Fight On, Lakewood High! (Or Was That "Fly On"?) The Amazing Story Of The NC-4!

Each year about this time, I start to think about the veterans of our armed forces who have done more for our country than most of us may ever realize. November 11th, of course, marks the traditional Veterans Day celebration in communities across our land. Lakewood area veterans will meet at the memorial in Lakewood Park at 11 a.m. on that day to honor those who have served our nation in uniform over the years.

A campaign is currently underway to renovate the monument area at the park. (People wishing to contribute to that campaign should contact Melissa Garrett at (216) 529-6650. It is possible to contribute a monetary donation, or to purchase a bench, tree, or engraved paver stone for the project.) On November 10th, veterans and their families will also be honored at Garfield School with a breakfast and recognition program. (Veterans and their family members interested in participating at the Garfield activities would need to contact Nora Steele, H20 Assistant Coordinator, at 216-529-4173 for reservations.)

As I write these columns, every once in awhile I try to let you know about veterans and their Lakewood connection. This particular column ties a specific Navy aircraft to Lakewood High School in a rather unique way.

After the first World War (1914-1918) it became apparent that air power was up-and-coming. The skies of Europe had thundered with machine guns mounted on fighter aircraft, as they added a new and frightening dimension to warfare. Bomber aircraft also began to be used to drop thousands of pounds of high explosives on troops and even cities. Clearly, air power was on the rise.

After the war, there was considerable concern about how and when airplanes would be developed that would have the capability to cross oceans. To that end, the Curtiss aircraft company and the United States Navy decided to embark on a project to accomplish exactly that mission, and more. Four large, multi-engined, open-cockpit, flying boat aircraft had been built during WWI, but were just completing development by the end of that war. It was soon decided that these airships would fly across the Atlantic Ocean. Although primitive by today's standards, every technological advance of the age was applied to the engineering of those aircraft. For safety, along the way, Navy ships were standing by along the route to assist the aircrews in the event of trouble. In the spring of 1919, three of the four aircraft took off for Nova Scotia on the first leg of their journey. The aircraft had been named NC (Navy Curtiss) -1, NC-3, and NC-4. (The NC-2 plane, having an unsatisfactory engine layout, was taken apart to supply parts for the other aircraft.)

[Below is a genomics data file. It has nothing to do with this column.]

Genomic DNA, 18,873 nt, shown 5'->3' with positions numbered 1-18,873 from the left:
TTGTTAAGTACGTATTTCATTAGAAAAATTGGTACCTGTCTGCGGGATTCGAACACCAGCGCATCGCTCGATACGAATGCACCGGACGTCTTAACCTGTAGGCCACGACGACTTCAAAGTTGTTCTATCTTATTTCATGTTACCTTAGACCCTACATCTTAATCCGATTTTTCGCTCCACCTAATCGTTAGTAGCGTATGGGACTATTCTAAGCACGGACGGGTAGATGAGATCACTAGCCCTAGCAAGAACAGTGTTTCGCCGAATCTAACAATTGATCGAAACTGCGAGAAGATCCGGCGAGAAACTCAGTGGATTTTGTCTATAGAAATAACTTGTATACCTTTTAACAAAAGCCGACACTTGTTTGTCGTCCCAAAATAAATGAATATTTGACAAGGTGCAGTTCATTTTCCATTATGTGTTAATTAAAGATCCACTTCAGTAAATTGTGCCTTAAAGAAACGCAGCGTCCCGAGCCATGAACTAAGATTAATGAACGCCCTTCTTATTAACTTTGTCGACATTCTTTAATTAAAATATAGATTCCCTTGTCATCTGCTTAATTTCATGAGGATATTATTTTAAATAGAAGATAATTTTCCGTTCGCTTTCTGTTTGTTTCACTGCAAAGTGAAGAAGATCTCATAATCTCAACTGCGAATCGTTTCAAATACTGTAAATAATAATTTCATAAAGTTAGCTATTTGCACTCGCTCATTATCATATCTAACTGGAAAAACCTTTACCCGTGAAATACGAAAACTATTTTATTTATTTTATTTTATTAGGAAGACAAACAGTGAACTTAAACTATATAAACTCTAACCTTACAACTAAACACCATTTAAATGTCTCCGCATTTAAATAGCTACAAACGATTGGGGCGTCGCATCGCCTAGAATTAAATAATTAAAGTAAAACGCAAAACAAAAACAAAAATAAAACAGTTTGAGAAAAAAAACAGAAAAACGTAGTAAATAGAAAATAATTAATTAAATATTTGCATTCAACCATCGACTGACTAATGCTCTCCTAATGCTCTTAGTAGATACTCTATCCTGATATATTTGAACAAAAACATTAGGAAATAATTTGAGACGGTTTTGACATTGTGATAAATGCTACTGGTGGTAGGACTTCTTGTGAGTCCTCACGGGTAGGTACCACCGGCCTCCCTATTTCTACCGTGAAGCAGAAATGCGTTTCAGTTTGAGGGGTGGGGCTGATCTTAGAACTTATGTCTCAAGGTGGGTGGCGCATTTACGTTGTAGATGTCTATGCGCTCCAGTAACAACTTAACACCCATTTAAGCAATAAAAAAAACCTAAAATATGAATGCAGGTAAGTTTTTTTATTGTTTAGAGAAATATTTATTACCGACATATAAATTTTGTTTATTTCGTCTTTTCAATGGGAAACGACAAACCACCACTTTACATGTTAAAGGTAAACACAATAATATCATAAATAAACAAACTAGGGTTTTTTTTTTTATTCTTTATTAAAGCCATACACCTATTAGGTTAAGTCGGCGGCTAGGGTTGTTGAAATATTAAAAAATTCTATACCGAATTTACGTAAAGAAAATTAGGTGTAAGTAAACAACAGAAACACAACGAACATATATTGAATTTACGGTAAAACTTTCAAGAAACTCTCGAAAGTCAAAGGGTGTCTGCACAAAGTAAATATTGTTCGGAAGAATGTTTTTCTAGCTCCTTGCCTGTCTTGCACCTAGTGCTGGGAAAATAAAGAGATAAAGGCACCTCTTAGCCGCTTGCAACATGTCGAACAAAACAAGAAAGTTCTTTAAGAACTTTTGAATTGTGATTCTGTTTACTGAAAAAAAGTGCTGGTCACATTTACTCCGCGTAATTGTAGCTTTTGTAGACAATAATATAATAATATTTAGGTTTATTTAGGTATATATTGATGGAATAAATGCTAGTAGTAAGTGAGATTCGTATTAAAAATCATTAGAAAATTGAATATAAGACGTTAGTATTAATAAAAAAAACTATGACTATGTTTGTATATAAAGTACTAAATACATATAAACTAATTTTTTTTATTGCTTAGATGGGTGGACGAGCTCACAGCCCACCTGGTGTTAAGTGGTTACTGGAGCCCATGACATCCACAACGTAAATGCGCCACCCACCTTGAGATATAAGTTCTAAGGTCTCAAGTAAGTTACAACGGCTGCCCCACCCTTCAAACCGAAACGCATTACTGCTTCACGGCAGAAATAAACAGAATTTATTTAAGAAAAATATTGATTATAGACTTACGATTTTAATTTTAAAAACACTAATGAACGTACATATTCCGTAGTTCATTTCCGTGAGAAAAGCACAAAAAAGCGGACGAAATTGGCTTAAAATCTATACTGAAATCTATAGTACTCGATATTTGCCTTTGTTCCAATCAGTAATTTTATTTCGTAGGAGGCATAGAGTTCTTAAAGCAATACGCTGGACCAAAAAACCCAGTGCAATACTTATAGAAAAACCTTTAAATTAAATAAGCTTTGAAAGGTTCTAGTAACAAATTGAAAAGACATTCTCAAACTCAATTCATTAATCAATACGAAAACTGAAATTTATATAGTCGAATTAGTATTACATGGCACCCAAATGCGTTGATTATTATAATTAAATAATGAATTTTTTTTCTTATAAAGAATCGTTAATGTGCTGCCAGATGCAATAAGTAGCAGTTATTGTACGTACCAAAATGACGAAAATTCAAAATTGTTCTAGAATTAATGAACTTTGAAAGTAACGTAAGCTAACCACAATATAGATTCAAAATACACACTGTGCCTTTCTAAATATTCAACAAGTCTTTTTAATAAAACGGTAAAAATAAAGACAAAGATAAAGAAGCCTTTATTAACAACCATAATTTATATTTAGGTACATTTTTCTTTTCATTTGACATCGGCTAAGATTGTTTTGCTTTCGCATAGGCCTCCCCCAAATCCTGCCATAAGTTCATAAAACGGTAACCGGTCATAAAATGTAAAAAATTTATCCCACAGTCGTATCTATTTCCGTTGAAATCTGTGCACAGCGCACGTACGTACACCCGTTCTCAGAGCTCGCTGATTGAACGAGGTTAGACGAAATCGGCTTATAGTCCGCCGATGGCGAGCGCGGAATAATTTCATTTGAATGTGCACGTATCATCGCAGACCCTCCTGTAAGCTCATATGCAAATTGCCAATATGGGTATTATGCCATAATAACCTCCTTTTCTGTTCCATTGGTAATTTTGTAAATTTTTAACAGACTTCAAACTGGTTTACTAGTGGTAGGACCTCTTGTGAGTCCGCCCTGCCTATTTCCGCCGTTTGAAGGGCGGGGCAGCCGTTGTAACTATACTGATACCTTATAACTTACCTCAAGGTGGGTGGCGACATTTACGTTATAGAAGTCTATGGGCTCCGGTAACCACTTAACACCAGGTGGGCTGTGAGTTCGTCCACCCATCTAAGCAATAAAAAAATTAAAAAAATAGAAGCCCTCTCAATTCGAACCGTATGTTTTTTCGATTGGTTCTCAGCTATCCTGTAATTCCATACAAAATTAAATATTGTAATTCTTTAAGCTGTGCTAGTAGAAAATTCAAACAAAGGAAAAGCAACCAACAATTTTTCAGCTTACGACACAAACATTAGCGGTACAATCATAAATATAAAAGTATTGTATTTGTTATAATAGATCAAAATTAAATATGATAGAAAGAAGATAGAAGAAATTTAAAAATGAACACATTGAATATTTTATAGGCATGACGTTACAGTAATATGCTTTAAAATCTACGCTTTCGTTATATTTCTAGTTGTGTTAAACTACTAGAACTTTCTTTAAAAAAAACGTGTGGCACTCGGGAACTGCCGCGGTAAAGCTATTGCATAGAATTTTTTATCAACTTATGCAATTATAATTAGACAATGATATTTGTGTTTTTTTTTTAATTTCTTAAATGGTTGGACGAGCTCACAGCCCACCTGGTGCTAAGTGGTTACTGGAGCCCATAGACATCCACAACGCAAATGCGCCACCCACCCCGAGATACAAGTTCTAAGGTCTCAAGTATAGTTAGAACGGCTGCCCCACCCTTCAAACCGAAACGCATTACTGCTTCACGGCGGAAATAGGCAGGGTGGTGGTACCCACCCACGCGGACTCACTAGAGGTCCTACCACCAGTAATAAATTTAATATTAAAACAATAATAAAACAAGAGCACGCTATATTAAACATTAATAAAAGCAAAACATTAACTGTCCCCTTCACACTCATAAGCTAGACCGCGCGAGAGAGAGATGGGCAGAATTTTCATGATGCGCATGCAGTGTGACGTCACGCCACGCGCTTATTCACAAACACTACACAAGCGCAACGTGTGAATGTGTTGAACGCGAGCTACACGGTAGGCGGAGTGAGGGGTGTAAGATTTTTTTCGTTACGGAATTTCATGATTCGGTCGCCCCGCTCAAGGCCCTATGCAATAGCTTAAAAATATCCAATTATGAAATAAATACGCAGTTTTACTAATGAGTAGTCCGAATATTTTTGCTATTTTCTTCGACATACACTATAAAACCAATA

Of the three remaining aircraft, the NC-1 had to land in the ocean, and the crew was rescued by a passing ship. It later sank beneath the waves. The NC-3 also had to land at sea, and its airworthiness was lost. It did, however, make it to the Azores as a surface ship! Only the NC-4 made it all the way by air to Portugal, then on to Spain, and from there to Plymouth, England. This was an outstanding effort at that time, and was the first successful trans-Atlantic air crossing. The NC-4 later returned to the United States and ended up at the Pensacola (Florida) Naval Air Museum, where it still resides today. Other flights made soon thereafter by an English aircrew, and of course the solo flight in 1927 made by Lindbergh, unfortunately moved the memory of the NC-4's heroic first Atlantic flight into history.

In the same year as that first flight, the "NC-4 March" was written by F.E. Bigelow, who dedicated it to the chief officer of the NC-4, Lieutenant Commander Albert Read. The stirring "trio" section of this Bigelow march was supposedly used as the basis for a number of college fight songs, and was also the melody adapted for the fight song of Lakewood High School. Although I was unable to ascertain whether the original Bigelow march had lyrics, our own Lakewood words were soon added to that great melody. Legendary Lakewood Hometown Band (and All-Ohio State Fair Band) Director Donald Santa-Emma informs me that his Alma Mater, West Tech, adapted a tune from Bigelow's other famous march "Our Director" for their own fight song. Don relates that the adapting of popular marches for school fight songs was a fairly common practice in those days.

There are many sublime contributions by veterans to our country. Some of these, like our freedoms, and the ability to sleep safely in our beds at night, are the obvious ones. Less obvious, but equally important, are efforts like the flight of the NC-4, and the song inspired by that effort--a song whose melody resounds through the stands of Lakewood's stadium, each and every football game, and will evermore resound in our hearts, and in the pulse of our city.

Thanks to Don for his information, and also to former Lakewood High band director Tom Selby for providing some of the historical background of the flight of the NC-4. Tom also tells me that there was once a big wooden model of the NC-4 in the AV room at Lakewood High School.


Read More on Pulse of the City
Volume 4, Issue 22, Posted 8:02 AM, 10.16.2008